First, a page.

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Keeping Kids Safe From Lethal Means

Accidents with poison usually happen at home, so there are a lot of potential hazards in and outside the home that parents and caregivers should be aware of.  Even though elementary kids are more cautious of small objects and things that can harm them than toddlers are, there are still everyday products they may not know are dangerous.  If parents and caregivers take time to look around the house, in the garage and in their yards, they can help make sure these harmful products don’t get in the hands of their young children.

Poisons can be taken in several ways. Here is a list of the most common:

  • Ingested (taken by mouth)
  • Inhaled (smelled)
  • Absorption (on skin or through eyes)

Many products that people use daily can be harmful to children if taken in by mouth, inhaled or absorbed through the skin or eyes.  The following lists some, but not all, items in and out of the house that pose a threat.  It is always good to err on the side of caution and put products out of reach of children if you are unsure of their safety.


  • Medicine
  • Tylenol
  • Deodorant
  • Rubbing alcohol
  • Hair products
  • Nail polish
  • Perfume
  • Aftershave
  • Make up
  • Bathroom cleaner
  • Facial cleansing products

Living Area

  • Plants/flowers
  • Furniture cleaner
  • Alcohol
  • Cigarettes


  • Kitchen cleaners
  • Air fresheners
  • Dish soap
  • Dishwasher detergents (especially pods)


  • Paint
  • Fertilizer
  • Gas
  • Paint thinner
  • Products for the car
  • Glues
  • Weed and insect killers


  • Certain plants and flowers
  • Mushrooms 
  • Berried
  • Garden supplies

Oftentimes adults will use old water bottles or disposable cups to get rid of poisonous substances.  However, children recognize these as items to drink or eat from and may accidentally ingest or inhale them not knowing what it is.  Remember to use other containers and make sure to get rid of them immediately so that you don’t leave it around unknowingly.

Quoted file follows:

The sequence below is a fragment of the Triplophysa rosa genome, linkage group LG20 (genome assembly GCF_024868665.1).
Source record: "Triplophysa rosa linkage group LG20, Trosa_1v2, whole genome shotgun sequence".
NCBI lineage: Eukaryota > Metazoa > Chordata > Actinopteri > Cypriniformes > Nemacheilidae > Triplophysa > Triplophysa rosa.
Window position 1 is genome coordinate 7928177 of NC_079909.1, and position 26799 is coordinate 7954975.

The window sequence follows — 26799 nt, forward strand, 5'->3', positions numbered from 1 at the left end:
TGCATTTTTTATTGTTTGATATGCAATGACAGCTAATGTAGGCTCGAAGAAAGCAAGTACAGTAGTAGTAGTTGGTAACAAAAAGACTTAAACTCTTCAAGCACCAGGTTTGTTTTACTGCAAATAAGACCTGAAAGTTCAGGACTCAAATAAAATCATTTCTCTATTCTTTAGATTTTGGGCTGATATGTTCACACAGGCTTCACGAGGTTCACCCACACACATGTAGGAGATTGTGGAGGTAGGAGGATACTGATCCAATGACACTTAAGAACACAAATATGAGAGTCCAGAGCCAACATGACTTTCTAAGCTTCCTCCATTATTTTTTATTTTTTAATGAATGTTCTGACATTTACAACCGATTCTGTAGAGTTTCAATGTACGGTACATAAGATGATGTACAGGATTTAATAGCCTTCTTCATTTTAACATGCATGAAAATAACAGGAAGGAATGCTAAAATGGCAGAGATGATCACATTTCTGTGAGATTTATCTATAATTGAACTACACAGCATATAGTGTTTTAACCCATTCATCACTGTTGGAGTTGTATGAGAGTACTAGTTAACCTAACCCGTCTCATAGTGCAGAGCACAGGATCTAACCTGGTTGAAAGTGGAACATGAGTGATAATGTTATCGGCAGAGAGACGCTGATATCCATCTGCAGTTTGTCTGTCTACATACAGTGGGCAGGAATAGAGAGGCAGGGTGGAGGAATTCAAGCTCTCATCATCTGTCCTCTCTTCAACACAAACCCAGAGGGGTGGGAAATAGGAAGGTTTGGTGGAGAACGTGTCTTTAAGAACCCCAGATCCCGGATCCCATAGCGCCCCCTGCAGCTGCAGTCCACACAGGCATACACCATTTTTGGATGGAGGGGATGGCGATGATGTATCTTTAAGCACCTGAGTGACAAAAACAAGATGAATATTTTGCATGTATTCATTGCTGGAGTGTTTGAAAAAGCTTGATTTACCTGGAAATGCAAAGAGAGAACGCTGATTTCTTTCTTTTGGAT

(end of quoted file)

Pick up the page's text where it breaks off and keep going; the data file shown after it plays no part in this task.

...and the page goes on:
Why it Matters

Children do not always know what is and is not harmful to their health.  This is especially true for things that smell good or look like liquids and foods they are familiar with.  That is why it is important to both educate children about poisonous substances and to also make sure they cannot reach them. 

Check In:

Take a look at this checklist and compare it to what you are currently doing in your own home.  Make time to make your surroundings safe for kids and to also talk to them about what is poisonous and what may happen if they ingest, inhale or touch these products. 

  • Store medicine, cleaning products and laundry products in locked places.
  • Use safety latches that automatically lock when you close them.
  • Make sure medications, vitamins, and any other substance has a safety cap and are out of reach
  • Keep make up, hair and skin products closed and out of reach.
  • Keep cigarettes (including vaping pens and cartridges) and alcohol out of reach.
  • Keep appliances in good working order and locked up so kids don’t hurt themselves
  • Keep smoke and carbon monoxide detectors in your home and in good working order

Connect & Communicate:

The best thing you can do for your child’s safety, is to proof your home so that they don’t have access to poisonous substances.  It is also important to talk to your children early and often about what products in the house are dangerous and how it can affect their health.  When you talk to them bout poisons, make sure to point out that it is not always obvious what is or is not harmful based on the way things look or smell.  Some key points to discuss are:

  • Some things look like candy but are actually medicine.  If they eat them it could be poisonous.
  • Even things that are packaged well, look tasty and smell good can contain poison.
  • Not all liquids in a bottle or cup are safe.  Never drink something in one unless you talk to an adult first and they reassure you that it’s safe. 
  • Use the correct term for medicine and don’t call it “candy.”
  • Tell them to get an adult if they or someone they know swallowed, inhaled or touched something they aren’t sure is safe.


Books and activities that you can read and discuss with your child (NOTE:  The books list is at the end of this document in Appendix A

Poison Control Activity Book:

Contact & Collaborate:

If you suspect that your child has been in contact with a poisonous substance, call poison control immediately.  It is better to be safe, and they will be supportive in helping you determine what to do next.  Place this number in your phone and around your house for easy access. 

Poison Contro:l 1-800-222-1222

Poison Control Website:

Find out what some common poisonous plants are in your area

Find out what some common poisonous bugs are in your area

Continue Learning:

Poison Prevention Tips Elementary School Children:  A list of different products and may cause harm to children at this age

Poison!  A podcast about poison control (podcast)

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